By James V. Ruocco
Ella Fitzgerald - the first lady of song - is given the all-star treatment in Westport Country Playhouse's jazzy concert tribute "First Lady of Song Cherise Coaches Sings Ella Fitzgerald," a fond, tuneful and lively trip down memory lane that celebrates the life and times of one of the music industry's greatest recording artists with remembrances, songs and conversations from her illustrious half-century career.
An "Artists Lounge Live" production, documented with flair, liberation and triumph, this two-hour concert event, which includes a fifteen-minute intermission, replays and reinvents moments from Fitzgerald's "Great American Songbook" repertoire with clear, careful jazz precision, a probing, nostalgic thoughtfulness and time-honored music that lovingly spills its guts with jazz club, supper club influence and jubilation.
Structured as much by theme, appreciation, dedication and arrangement, this production gets off to an incredible jazzy start (how could it not?) that grows in stature from song to song and moment to moment before its glorious, memorable, exciting big finish.
It also fits perfectly into the intimate, welcoming and cozy environs of the Westport Country Playhouse with smiles, tears and applause deftly etched in from patrons, newcomers, regulars and music lovers united as one to hear songs they've all heard before and want to hear again and again.
Magical, oh yes.
And, so much more.
Make no mistake about it: "First Lady of Song Cherise Coaches Sings Ella Fitzgerald" is in a class by itself.
It unfolds with brooding melancholy and bristle.
It is commanding and heavenly.
It tilts and spins.
Its breezy jazz eruption channels the lady herself.
Its balance of color, detail and complexity heightens its charm, its vibrance and its signifying groove, immediacy and trigger.
And then, there is the star herself.
Creating a strong, natural and charismatic bond between singer and audience, Chicago-born actress and entertainer Cherise Coaches takes center stage in "First Lady of Song" and creates a unique sound and vibe of boom, high energy, impact and passion.
She is sensational.
But first, let's backtrack.
On Broadway, Coaches appeared in the hit musical "Waitress" and later, was featured in the National Touring edition of "Disenchanted: The Musical."
Her other credits include Dionne in "Hair," Charlene in "Dreamgirls" and Young Patti in "A New Attitude: In Tribute to Patti LaBelle."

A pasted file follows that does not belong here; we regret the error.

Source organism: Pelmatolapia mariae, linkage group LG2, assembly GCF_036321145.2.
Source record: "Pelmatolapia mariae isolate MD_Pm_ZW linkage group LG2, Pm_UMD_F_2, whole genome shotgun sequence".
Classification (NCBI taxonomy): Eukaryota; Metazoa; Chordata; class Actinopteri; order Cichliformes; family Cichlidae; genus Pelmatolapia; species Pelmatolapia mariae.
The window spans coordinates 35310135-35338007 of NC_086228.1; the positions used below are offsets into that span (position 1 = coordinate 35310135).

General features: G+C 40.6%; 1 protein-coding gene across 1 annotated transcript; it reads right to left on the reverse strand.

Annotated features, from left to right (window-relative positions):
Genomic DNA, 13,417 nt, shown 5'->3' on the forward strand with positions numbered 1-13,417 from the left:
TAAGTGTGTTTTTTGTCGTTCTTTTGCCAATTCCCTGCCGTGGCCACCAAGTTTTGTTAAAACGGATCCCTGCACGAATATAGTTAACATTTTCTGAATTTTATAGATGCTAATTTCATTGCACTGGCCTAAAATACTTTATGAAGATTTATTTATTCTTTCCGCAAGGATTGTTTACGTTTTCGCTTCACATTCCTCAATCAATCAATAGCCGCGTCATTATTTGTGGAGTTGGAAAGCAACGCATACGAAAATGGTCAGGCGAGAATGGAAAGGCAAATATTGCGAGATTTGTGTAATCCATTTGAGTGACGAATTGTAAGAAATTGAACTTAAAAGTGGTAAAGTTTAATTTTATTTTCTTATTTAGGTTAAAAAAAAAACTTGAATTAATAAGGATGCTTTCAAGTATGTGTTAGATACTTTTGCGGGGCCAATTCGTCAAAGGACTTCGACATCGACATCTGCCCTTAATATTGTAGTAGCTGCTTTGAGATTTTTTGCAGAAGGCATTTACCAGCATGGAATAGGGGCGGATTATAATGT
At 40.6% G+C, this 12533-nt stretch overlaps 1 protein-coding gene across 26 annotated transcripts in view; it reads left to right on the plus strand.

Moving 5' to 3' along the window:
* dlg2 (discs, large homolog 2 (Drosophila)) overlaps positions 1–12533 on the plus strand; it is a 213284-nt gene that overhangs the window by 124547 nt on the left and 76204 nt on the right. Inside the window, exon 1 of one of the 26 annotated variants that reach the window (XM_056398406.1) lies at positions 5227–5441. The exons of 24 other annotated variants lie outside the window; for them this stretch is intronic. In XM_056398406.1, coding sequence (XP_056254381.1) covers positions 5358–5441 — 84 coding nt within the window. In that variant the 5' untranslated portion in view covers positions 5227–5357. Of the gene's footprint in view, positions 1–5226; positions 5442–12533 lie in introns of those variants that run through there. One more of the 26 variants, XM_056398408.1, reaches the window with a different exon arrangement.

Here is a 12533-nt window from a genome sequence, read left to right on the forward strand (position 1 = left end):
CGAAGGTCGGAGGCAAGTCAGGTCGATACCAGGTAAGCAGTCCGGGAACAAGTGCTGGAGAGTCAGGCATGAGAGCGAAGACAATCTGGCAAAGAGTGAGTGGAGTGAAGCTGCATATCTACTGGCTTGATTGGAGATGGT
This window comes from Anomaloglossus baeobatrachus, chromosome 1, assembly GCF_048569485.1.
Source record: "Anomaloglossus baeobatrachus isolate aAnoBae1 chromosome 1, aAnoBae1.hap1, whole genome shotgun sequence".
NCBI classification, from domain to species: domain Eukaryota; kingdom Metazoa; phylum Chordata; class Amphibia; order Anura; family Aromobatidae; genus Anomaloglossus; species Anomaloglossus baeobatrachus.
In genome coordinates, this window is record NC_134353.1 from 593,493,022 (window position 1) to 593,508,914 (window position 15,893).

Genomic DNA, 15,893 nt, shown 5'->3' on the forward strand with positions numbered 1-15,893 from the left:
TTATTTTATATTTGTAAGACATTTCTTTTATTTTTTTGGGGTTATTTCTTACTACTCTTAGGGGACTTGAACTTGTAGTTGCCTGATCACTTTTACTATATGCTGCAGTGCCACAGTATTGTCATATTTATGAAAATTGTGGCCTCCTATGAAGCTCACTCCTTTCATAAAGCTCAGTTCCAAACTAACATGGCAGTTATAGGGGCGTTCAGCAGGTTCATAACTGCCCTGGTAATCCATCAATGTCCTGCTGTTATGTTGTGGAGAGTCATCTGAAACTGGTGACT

With "Artists Lounge Live," Coaches appeared as a featured vocalist in "Aretha Franklin: Queen of Soul," "Higher and Higher with Chester Gregory" and "Signed, Sealed Delivered: John-Mark McGaha Sings Stevie Wonder."
With "First Lady of Song," Coaches shows how passionate she is about the music of Ella Fitzgerald, the songs she chooses to sing in concert, how and why each piece holds a special place in her heart and more importantly, the impact that comes from right after hearing and performing it.
Vocally, she dazzles and shines with a voice and range that showcases her talents in full display, offset by skill, uplift, swing and imagination.
Here, Fitzgerald's song hits - there are many - are remembered with a certain oomph and fondness that makes the occasion in Westport even more special.
They include: "I Got Rhythm," "Misty," "Mack the Knife," "Night and Day," "Summertime," "The Lady is a Tramp," "It Don't Mean a Thing If It Ain't Got That Swing," "A -Tisket, A-Tasket," "My Funny Valentine" and "Too Dark Hot," among others.
Backed by a confident, committed onstage band that includes William Kurk (musical director, piano), Jay Flat (flute/saxophone), Ryan Bennett (drums) and Runere Brooks (upright bass), Coaches steps into the limelight putting her own personal spin on the music of Fitzgerald rather than imitate or copycat the legendary singer's special voice and sound. It's a creative choice that the singer spins with warmth, bewitchment, purity, timelessness and Harlem Savoy Ballroom sultriness. It's all velvety smooth and navigated. Or belted and crooned with powerhouse sensation and bustle.
The singer also engages in scatting, a vocal improvisation that Fitzgerald was famous for, improvising melodies, sounds and rhythms, comprised of nonsense syllables, wordless vocables, humor, quick tongue, various compressions or no words at all. It's a showstopping feat and one of the many, many highlights of this exhilarating production.
Written and directed by Angela Ingersoll, "First Lady of Song" also comes packaged with unique stories, tidbits and facts that recall Fitzgerald's life story from her 1917 birth in Newport News, Virginia to her death at the age of 79 from a stroke in 1996.
With Coaches as narrator, a part she claims with tremendous inspiration and spirit, the audience is privy to lots of valuable documentation that includes Fitzgerald's 1934 "Amateur Night" contest win at Harlem's legendary Apollo Theater, her years of mentoring with bandleader Chick Webb, her first hit single at age 19, her booking at L.A. hotspot Macambo via superfan Marilyn Monroe and the creation of Verve Records in 1955 for the singer herself.